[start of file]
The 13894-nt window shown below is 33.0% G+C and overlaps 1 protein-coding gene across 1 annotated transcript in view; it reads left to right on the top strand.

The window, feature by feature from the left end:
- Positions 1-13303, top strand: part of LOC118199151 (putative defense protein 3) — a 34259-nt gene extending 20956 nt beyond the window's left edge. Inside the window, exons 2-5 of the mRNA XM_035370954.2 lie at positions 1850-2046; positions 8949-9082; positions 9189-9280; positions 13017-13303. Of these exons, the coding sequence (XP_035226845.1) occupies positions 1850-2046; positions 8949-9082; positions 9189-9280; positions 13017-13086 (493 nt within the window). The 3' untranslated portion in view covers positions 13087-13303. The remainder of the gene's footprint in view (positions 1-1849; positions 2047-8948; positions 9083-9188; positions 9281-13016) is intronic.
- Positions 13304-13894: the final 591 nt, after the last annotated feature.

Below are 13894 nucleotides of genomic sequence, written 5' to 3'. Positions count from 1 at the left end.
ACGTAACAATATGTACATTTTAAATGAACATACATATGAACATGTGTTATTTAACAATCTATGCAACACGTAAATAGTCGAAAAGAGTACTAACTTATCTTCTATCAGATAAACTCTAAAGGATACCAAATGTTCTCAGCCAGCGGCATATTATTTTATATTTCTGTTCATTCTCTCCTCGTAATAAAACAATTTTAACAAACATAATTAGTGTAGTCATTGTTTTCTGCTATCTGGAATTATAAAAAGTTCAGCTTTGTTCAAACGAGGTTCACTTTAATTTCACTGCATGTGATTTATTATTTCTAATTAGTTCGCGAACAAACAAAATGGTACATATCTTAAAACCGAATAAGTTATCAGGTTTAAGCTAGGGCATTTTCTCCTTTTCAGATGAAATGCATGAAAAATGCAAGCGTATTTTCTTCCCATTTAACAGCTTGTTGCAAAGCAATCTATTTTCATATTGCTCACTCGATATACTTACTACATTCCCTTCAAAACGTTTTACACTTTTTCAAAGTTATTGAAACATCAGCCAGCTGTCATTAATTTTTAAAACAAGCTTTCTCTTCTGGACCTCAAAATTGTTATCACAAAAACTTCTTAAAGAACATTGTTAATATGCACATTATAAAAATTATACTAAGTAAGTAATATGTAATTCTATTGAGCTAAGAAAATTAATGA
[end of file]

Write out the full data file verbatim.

The 13894-nt window shown below is 33.0% G+C and overlaps 1 protein-coding gene across 1 annotated transcript in view; it reads left to right on the top strand.

The window, feature by feature from the left end:
- Positions 1-13303, top strand: part of LOC118199151 (putative defense protein 3) — a 34259-nt gene extending 20956 nt beyond the window's left edge. Inside the window, exons 2-5 of the mRNA XM_035370954.2 lie at positions 1850-2046; positions 8949-9082; positions 9189-9280; positions 13017-13303. Of these exons, the coding sequence (XP_035226845.1) occupies positions 1850-2046; positions 8949-9082; positions 9189-9280; positions 13017-13086 (493 nt within the window). The 3' untranslated portion in view covers positions 13087-13303. The remainder of the gene's footprint in view (positions 1-1849; positions 2047-8948; positions 9083-9188; positions 9281-13016) is intronic.
- Positions 13304-13894: the final 591 nt, after the last annotated feature.

Below are 13894 nucleotides of genomic sequence, written 5' to 3'. Positions count from 1 at the left end.
ACGTAACAATATGTACATTTTAAATGAACATACATATGAACATGTGTTATTTAACAATCTATGCAACACGTAAATAGTCGAAAAGAGTACTAACTTATCTTCTATCAGATAAACTCTAAAGGATACCAAATGTTCTCAGCCAGCGGCATATTATTTTATATTTCTGTTCATTCTCTCCTCGTAATAAAACAATTTTAACAAACATAATTAGTGTAGTCATTGTTTTCTGCTATCTGGAATTATAAAAAGTTCAGCTTTGTTCAAACGAGGTTCACTTTAATTTCACTGCATGTGATTTATTATTTCTAATTAGTTCGCGAACAAACAAAATGGTACATATCTTAAAACCGAATAAGTTATCAGGTTTAAGCTAGGGCATTTTCTCCTTTTCAGATGAAATGCATGAAAAATGCAAGCGTATTTTCTTCCCATTTAACAGCTTGTTGCAAAGCAATCTATTTTCATATTGCTCACTCGATATACTTACTACATTCCCTTCAAAACGTTTTACACTTTTTCAAAGTTATTGAAACATCAGCCAGCTGTCATTAATTTTTAAAACAAGCTTTCTCTTCTGGACCTCAAAATTGTTATCACAAAAACTTCTTAAAGAACATTGTTAATATGCACATTATAAAAATTATACTAAGTAAGTAATATGTAATTCTATTGAGCTAAGAAAATTAATGA